It’s important to remember that the most meaningful results take the most valuable currency: time. As importantly, this is relevant to your well-being and how you spend your free time outside of work hours. Bennett realised this scenario over a hundred years ago and provided us with a solution:
‘Put more thought into your leisure time.’
By practically scheduling your free time with activities that you would enjoy, such as spending time with a close friend, reading, painting, playing an instrument (anything that brings you actual joy and fulfilment), you are bound to avoid mind-numbing distractions, such as your phones, TV’s, and other electronic devices.
Some of you may worry that adding structure to your free time removes the purpose of relaxing. Well, being the smart cookie that he is, Bennett has a fantastic response. He states:
“What? You say that full energy given to those sixteen hours will lessen the value of the business eight? Not so. On the contrary, it will assuredly increase the value of the business eight. One of the chief things which my typical has to learn is that the mental faculties are capable of a continuous hard activity; they do not tire like an arm or a leg. All they want is change – not rest, except in sleep.”
Newport continues by stating, “if you give your mind something meaningful to do throughout all your waking hours, you’ll end the day more fulfilled, and begin the next one more relaxed, than if you instead allow your mind to bathe for hours in semiconscious and unstructured Web surfing.”
I agree with both of these arguments. The idea of bathing is a perfect description of the situation at hand. Over time you prune yourself to a point where your body and mind are withered. We should not be static, staring at our devices just as the white-collar worker does at the office, or as we called it before, their second day. The pursuit of dreams, meaningful relationships and personal goals takes time, hard work, and focus. Focus, just like a muscle, takes thorough training and discipline to mould into a tool that, once established, becomes a tool that will benefit all aspects of your life.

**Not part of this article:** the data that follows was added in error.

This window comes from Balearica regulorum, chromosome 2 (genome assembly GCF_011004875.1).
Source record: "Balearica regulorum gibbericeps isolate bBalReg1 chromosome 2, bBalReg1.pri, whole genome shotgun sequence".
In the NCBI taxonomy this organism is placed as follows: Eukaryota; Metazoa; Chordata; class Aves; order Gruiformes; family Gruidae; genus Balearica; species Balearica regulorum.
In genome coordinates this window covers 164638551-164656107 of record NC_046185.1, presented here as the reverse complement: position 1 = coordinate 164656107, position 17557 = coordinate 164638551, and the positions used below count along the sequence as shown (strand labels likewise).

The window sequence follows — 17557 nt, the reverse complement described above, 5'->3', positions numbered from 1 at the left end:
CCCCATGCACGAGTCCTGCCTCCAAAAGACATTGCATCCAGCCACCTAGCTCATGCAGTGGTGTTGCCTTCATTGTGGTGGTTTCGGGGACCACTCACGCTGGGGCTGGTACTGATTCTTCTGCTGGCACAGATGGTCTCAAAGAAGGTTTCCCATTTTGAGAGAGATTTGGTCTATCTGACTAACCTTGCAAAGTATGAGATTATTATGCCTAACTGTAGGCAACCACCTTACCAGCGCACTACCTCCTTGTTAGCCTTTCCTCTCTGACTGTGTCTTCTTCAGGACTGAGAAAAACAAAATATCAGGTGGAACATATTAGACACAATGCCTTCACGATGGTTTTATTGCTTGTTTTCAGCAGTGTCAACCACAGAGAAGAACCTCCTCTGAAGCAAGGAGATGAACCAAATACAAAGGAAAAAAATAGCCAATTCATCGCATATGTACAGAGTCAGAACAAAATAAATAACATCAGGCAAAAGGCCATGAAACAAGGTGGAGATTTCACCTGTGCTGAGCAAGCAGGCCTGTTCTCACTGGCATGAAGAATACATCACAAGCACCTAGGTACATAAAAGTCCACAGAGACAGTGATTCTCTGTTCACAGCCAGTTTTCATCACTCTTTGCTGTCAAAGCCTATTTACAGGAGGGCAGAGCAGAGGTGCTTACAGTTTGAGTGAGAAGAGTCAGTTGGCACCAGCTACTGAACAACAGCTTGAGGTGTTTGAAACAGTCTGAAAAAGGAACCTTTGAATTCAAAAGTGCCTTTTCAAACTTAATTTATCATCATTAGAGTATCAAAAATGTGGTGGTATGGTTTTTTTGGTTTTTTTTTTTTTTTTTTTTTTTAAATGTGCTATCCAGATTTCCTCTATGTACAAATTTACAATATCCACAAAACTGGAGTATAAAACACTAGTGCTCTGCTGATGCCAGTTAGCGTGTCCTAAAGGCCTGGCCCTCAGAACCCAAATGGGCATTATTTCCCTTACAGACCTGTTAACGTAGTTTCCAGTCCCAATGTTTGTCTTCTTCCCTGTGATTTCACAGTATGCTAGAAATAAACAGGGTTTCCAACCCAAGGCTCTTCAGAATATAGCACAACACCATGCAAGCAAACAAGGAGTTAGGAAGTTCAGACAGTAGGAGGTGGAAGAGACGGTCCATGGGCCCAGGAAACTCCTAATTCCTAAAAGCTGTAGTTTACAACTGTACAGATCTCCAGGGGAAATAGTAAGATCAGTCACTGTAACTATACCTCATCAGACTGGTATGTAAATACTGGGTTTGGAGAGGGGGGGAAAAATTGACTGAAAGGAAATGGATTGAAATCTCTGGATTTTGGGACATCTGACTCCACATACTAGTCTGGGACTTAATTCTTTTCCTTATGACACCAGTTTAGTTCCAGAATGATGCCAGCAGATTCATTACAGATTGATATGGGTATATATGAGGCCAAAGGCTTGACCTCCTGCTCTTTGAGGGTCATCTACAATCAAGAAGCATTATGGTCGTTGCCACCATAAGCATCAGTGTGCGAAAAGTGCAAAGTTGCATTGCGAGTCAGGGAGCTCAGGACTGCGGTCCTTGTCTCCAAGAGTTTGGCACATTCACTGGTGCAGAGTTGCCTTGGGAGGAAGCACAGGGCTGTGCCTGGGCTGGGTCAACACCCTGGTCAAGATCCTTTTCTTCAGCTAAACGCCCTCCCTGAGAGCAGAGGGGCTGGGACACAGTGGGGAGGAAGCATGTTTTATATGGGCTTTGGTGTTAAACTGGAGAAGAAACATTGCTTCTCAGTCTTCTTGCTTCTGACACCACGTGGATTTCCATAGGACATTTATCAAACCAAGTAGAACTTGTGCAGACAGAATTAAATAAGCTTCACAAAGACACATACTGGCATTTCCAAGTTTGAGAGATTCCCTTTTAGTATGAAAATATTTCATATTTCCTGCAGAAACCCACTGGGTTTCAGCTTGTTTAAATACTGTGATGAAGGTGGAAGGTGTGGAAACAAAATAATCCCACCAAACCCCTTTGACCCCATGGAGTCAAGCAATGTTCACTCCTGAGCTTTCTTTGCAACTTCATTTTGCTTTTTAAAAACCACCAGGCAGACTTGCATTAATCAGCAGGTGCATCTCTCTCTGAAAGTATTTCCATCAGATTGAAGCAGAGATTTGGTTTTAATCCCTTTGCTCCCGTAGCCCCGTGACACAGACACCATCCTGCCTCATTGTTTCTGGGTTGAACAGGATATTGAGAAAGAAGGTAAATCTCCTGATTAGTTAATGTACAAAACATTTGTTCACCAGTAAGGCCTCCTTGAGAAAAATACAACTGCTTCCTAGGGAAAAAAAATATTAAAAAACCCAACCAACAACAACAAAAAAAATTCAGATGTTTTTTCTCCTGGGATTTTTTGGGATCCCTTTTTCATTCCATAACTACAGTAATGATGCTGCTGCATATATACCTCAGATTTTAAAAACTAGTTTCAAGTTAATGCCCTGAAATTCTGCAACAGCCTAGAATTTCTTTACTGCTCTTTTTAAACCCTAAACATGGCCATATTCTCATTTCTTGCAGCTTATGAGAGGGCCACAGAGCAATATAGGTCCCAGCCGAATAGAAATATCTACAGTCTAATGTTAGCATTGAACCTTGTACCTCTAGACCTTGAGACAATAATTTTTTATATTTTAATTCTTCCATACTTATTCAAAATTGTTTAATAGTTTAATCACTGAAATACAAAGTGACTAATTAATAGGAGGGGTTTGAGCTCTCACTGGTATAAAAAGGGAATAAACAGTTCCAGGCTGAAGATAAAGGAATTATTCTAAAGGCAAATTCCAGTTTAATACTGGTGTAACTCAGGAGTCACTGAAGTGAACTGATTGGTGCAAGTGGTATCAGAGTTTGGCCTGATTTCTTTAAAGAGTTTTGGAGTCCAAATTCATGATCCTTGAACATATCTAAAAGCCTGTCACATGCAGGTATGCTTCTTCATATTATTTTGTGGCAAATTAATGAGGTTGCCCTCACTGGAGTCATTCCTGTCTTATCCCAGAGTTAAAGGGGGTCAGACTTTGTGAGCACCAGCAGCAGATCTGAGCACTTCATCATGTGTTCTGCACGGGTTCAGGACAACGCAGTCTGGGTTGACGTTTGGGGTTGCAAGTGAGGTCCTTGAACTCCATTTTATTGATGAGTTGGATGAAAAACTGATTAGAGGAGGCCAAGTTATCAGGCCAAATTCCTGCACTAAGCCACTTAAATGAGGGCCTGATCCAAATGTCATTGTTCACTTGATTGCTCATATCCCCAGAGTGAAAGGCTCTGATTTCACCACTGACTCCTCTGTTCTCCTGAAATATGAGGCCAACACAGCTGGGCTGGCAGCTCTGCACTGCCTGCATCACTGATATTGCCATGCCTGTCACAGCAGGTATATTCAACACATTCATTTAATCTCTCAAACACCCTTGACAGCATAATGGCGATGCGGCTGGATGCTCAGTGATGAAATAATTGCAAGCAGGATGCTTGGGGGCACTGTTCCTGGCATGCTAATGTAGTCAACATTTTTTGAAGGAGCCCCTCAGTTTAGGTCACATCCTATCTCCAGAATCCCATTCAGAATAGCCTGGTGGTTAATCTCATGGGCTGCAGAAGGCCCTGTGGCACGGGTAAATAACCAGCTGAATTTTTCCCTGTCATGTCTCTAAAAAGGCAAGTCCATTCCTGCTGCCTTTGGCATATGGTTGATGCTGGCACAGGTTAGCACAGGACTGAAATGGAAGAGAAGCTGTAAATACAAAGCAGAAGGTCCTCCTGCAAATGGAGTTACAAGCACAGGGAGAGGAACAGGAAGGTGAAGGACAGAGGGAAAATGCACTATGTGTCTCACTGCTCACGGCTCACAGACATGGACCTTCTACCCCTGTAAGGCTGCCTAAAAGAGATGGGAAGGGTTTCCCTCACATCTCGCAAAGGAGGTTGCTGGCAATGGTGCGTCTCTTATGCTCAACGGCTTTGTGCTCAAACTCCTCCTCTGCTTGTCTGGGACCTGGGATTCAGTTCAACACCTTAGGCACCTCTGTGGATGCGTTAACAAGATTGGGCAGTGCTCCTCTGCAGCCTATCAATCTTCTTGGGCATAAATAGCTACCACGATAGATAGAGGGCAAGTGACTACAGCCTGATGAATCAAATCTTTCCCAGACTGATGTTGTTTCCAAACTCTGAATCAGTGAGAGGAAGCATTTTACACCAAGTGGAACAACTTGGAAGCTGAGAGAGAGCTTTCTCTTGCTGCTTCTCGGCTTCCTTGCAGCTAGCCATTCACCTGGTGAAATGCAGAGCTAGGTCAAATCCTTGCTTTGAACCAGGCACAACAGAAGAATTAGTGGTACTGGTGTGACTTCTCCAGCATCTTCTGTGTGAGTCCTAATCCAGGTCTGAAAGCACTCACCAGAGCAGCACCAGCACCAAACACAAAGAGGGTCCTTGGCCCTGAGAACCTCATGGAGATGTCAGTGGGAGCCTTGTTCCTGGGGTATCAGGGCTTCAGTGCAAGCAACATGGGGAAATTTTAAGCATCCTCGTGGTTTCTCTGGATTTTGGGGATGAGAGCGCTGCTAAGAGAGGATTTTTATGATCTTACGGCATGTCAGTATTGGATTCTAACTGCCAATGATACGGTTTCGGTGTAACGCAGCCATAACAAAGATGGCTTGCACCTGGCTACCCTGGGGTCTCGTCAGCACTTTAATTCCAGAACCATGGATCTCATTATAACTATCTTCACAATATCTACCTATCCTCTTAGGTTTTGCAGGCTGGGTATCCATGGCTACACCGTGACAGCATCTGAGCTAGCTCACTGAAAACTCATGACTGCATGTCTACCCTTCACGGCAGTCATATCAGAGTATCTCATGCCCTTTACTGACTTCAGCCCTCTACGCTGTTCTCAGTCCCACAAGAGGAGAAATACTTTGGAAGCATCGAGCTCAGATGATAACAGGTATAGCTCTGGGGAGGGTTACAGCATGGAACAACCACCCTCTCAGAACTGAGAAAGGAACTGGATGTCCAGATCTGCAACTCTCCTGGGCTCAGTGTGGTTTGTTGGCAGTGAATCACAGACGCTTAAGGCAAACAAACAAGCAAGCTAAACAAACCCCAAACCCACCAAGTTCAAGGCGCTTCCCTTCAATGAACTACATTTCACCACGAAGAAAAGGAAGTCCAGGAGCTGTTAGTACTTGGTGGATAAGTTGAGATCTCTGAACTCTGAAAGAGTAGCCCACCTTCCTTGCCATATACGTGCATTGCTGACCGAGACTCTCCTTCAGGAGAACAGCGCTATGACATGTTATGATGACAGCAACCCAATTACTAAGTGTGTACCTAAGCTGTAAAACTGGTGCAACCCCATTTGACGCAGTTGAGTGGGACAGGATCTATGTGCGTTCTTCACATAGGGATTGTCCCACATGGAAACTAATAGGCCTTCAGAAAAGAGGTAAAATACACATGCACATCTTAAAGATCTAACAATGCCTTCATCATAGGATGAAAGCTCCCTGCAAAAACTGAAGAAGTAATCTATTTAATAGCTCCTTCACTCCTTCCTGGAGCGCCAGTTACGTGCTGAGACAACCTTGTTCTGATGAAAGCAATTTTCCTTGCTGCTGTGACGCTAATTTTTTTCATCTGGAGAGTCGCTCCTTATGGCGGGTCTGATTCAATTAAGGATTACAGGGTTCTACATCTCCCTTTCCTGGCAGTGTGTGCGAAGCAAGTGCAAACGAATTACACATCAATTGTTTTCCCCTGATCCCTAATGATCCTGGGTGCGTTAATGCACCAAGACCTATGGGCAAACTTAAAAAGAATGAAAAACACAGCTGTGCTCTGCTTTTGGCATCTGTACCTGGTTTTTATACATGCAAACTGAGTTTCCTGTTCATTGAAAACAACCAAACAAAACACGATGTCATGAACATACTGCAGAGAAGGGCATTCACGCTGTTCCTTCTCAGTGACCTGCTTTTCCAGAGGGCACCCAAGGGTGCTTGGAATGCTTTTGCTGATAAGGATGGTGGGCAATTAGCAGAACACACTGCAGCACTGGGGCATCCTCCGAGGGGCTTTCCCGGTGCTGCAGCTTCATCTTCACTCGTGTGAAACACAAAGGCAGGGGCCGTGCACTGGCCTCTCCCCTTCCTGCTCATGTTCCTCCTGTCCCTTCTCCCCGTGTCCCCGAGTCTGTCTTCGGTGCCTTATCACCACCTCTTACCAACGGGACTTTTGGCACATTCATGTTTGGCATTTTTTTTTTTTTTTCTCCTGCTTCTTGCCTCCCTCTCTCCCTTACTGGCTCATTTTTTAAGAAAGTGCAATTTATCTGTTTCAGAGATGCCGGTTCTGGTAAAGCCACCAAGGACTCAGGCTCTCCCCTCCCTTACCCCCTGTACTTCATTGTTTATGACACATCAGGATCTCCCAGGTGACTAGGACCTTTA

There are hundreds of articles exploring the correlation between social media and the Millennial generations reduced attention span. I argue that we can go further and soon begin to see similarities between higher use of mind-numbing entertainment and, unfortunate to say, life fulfilment (the overall satisfaction of one’s life and success in personal goals). The less time we dedicate to the things that matter to us and instead fill these hours with, regarding the bigger picture, meaningless activities, the higher the chance of facing the harsh reality that our lives were not the life we desired. The logical question that follows is, how do we tackle this subconscious addiction of insignificant online activities?
The answer is not a simple one and will cater differently to each one of us. I will say that Newport’s book provides a structure on how to tackle these distractions exceptionally well. I recommend this book to any of you searching for a more focused, meaningful approach to spending your time, rather than one filled with clicks, swipes and scrolls. A constant reminder echoed in the book is that time is valuable. We will never truly understand this sentence until time runs out, whatever situation it may relate to.
To find a healthy work-life balance is easier said than done. We all have a set limit of willpower within us, and each task deteriorates our ability to focus as time goes by. All of the information I provided you is explored in greater detail in Newport’s book, and I am sure to read Bennett’s book thoroughly in the coming days. Until then, I will leave you with Newport's statement to start you on this arduous journey.
“if you want to eliminate the addictive pull of entertainment sites on your time and attention, give your brain a quality alternative. Not only will this preserve your ability to resist distraction and concentrate, but you might even fulfil Arnold Bennett’s ambitious goal of experiencing, perhaps for the first time, what it means to live, and not just exist.”